- Korean app Snow has quickly risen to popularity in Asia since last September
- The app's edge lies in their accommodation of cultural preferences, such as images of soju or fried chicken that can be inserted into selfies
- Snow's initial domination of the Asian market could spell a new future for both Eastern and Western app makers
Short messages with time limits? Opportunities for video-sharing called 'stories'? Cute and crazy camera filters that can transform a person into a koala, a dog, or any number of figures, food, and animals?
Sounds very much like a certain popular app, but it may soon have to step aside with its imitation on the market. Snow, a South Korean Snapchat clone that has skyrocketed to popularity in the past few months, showed how even the hottest American smartphone apps are going to have to work double-time in order to gain traction in fast-growing Asian countries.
(photo credit: aminoapps.com)
Snow's main target audience is Asian consumers. It does, like Snapchat, offer a wide variety of filters that give you dog ears, huge eyes and an exaggerated blush to your selfies, but its edge is that it also lets users add bottles of soju (a Korean liquor), or even Korean pop stars. A certain filter lets down an outpour of fried chicken, a well-loved South Korean snack. For the Japanese, Snow also has sushi filters and sumo wrestlers.
Han Dong-keun, a spokesman for its parent company Naver, said that the special attention they gave to different cultural preferences has garnered them roughly 30 million downloads from Asia ever since their launch in September. It has also edged its way into China, which with its 700 million users, is the world's largest Internet market. Snow has a huge advantage as Snapchat is blocked in the country.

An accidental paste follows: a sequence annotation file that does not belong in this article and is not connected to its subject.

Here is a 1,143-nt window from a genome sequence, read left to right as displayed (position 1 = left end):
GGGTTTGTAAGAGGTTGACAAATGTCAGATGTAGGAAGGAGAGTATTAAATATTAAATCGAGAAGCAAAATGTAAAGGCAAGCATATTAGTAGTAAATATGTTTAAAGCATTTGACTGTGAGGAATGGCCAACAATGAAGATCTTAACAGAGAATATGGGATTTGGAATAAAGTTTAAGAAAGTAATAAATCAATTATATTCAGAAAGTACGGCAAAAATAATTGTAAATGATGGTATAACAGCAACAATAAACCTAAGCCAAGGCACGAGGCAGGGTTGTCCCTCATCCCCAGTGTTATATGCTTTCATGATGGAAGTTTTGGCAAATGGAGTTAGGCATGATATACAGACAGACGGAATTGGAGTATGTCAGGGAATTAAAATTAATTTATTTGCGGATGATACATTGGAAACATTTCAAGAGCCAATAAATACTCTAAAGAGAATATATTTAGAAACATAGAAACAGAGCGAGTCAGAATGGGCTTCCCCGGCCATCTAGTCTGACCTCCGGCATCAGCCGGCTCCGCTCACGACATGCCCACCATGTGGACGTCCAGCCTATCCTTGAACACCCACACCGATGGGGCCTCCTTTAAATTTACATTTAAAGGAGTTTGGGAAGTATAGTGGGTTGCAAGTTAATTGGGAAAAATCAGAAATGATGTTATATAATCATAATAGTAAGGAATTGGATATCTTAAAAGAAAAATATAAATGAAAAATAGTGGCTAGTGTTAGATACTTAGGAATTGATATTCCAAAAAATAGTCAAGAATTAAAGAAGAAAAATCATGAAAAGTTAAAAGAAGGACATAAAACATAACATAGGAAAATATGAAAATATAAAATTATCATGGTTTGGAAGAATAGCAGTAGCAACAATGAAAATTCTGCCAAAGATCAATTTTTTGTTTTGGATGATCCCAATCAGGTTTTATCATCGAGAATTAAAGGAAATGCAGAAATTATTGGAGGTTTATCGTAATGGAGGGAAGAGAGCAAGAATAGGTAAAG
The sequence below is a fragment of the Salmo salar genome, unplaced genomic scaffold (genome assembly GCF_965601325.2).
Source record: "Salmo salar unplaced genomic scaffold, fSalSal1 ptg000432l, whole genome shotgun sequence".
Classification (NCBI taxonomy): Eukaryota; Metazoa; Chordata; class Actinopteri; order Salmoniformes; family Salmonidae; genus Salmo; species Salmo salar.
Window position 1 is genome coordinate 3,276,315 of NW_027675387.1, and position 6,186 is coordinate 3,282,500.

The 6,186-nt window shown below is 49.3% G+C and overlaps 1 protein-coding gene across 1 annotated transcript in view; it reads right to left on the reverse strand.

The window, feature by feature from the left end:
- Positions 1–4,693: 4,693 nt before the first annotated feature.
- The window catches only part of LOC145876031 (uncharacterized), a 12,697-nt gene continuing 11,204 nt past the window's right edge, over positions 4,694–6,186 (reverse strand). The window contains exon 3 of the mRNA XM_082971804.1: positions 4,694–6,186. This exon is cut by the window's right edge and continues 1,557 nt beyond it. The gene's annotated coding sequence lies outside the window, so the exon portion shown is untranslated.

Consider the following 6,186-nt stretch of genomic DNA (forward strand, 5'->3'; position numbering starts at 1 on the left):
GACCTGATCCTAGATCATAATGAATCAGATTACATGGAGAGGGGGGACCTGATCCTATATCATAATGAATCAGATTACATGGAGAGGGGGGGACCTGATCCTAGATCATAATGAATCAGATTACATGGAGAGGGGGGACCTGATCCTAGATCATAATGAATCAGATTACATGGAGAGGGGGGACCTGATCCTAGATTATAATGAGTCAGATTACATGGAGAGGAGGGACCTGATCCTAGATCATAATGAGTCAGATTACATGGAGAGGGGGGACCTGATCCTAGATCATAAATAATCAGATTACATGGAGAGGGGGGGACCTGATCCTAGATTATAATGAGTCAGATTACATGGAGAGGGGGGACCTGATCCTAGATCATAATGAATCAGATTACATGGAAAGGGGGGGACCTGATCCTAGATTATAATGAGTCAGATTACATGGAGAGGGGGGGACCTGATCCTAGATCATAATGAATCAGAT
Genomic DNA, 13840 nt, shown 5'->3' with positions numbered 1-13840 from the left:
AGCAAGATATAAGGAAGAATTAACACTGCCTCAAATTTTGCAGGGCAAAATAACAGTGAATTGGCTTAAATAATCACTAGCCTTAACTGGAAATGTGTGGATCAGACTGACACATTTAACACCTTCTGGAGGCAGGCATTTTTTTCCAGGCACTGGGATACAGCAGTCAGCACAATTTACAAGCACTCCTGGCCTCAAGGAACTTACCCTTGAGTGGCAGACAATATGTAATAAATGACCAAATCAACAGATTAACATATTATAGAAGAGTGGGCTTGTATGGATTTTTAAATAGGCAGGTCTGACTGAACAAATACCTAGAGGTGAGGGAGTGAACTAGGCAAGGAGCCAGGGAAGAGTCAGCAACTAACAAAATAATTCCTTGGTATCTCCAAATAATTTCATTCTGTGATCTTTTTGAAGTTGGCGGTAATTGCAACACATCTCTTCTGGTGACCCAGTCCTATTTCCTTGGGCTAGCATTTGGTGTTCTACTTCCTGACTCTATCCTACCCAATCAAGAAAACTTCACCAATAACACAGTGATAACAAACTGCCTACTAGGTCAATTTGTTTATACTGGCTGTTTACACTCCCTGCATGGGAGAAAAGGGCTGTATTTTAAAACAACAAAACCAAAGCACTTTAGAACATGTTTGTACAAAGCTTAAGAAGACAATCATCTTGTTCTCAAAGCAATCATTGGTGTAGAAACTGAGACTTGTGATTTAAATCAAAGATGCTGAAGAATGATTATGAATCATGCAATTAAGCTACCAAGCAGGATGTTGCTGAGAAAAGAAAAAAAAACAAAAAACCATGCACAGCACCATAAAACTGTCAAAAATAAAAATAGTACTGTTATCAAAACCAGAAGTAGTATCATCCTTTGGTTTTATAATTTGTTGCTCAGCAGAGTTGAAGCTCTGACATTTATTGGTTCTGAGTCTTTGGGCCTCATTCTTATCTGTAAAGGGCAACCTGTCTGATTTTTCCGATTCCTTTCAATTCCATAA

Snow's boom in Asia highlights a new reality for American app makers: if before they could gauge their growth overseas by their popularity within their borders, now they will have to watch out for well-established Internet firms in Japan, South Korea and China, all of whom can quickly fill in these niches.
(photo credit: nytimes.com)
Snapchat is the biggest social network success that has spread out of America in recent years, and Snow's success shows that any advantage it may have had in East Asia's vast and lucrative markets is fading at a speedy rate.
Han acknowledged that Snow was certainly similar to Snapchat, but added that it had unique features such as video chat. Both apps target teenagers and young adults.
East Asian countries have provided an open and ready market for new social networks revolving around videos, animations, selfies and entertainment. These new social networks are largely accessed through smartphones - a transition that older social networks like Facebook are struggling to make. The Line app is widely popular in Japan, and like Snow, it is owned by Naver. China uses WeChat, a social media and messaging app that has almost become a mainstay of Chinese smartphones.
(photo credit: masterherald.com)
Ivy Zhou, a Chinese Snow user, goes to university in Hong Kong. The country does not have China's strict internet censorship and she is free to use Snapchat. She said that Snapchat's social network is much livelier than Snow's, but Snow could definitely fill in the niche in China. WeChat, she explained, is more of a communication tool, and more young people will definitely choose to use the Snow app.
Snow's success is a road map for other Asian social media networks, most of which struggle to spill out of their home markets. Even though South Korea boasts a mobile and tech-savvy market, its Internet companies suffer greatly from doing business because of the market's small size.
Even Line, which is Naver's biggest international success and has a considerable presence in Thailand and Japan, has also seen itself fall short of other chat apps like WeChat or Snapchat, part of which stems from the fact that it does not have a large home market.
The company said it still plans to bring Line to the United States, but Mr. Chae - the venture capital investor - prefers to invest in Korean companies that are eyeing China instead. He explained that most Korean founders aimed to get a US market share but constantly failed because of the disparity in working culture, networks, and language.
China's rise, paired with its infatuation with Korean culture, has 'breathed new life into Korean start-ups and founders.' Mr. Chae believes that their market, which is not only bigger than that of the US, will be much more welcoming and conducive for Korean technology and culture than the Western world ever was.-MB, Kami Media